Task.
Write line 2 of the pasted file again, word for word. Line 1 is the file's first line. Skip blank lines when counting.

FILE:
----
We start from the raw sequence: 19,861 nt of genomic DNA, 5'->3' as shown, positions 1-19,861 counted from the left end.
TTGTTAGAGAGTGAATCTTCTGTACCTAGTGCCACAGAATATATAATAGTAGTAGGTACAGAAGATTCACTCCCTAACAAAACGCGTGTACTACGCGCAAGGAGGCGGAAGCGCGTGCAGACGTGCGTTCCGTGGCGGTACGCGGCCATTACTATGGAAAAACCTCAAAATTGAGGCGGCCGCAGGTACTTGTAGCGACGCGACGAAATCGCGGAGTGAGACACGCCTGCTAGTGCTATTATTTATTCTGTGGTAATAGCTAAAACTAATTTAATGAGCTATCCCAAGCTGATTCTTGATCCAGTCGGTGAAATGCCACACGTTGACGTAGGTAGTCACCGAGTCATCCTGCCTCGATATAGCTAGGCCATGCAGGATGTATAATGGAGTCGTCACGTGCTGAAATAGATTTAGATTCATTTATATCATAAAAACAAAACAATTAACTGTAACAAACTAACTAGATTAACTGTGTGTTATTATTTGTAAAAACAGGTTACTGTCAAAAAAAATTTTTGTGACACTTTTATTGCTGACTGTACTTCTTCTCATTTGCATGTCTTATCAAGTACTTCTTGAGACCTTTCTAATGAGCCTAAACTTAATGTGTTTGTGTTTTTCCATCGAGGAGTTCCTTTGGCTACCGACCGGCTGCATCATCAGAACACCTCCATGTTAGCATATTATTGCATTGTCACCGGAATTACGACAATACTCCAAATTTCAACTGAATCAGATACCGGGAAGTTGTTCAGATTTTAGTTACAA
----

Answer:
TTGTTAGAGAGTGAATCTTCTGTACCTAGTGCCACAGAATATATAATAGTAGTAGGTACAGAAGATTCACTCCCTAACAAAACGCGTGTACTACGCGCAAGGAGGCGGAAGCGCGTGCAGACGTGCGTTCCGTGGCGGTACGCGGCCATTACTATGGAAAAACCTCAAAATTGAGGCGGCCGCAGGTACTTGTAGCGACGCGACGAAATCGCGGAGTGAGACACGCCTGCTAGTGCTATTATTTATTCTGTGGTAATAGCTAAAACTAATTTAATGAGCTATCCCAAGCTGATTCTTGATCCAGTCGGTGAAATGCCACACGTTGACGTAGGTAGTCACCGAGTCATCCTGCCTCGATATAGCTAGGCCATGCAGGATGTATAATGGAGTCGTCACGTGCTGAAATAGATTTAGATTCATTTATATCATAAAAACAAAACAATTAACTGTAACAAACTAACTAGATTAACTGTGTGTTATTATTTGTAAAAACAGGTTACTGTCAAAAAAAATTTTTGTGACACTTTTATTGCTGACTGTACTTCTTCTCATTTGCATGTCTTATCAAGTACTTCTTGAGACCTTTCTAATGAGCCTAAACTTAATGTGTTTGTGTTTTTCCATCGAGGAGTTCCTTTGGCTACCGACCGGCTGCATCATCAGAACACCTCCATGTTAGCATATTATTGCATTGTCACCGGAATTACGACAATACTCCAAATTTCAACTGAATCAGATACCGGGAAGTTGTTCAGATTTTAGTTACAA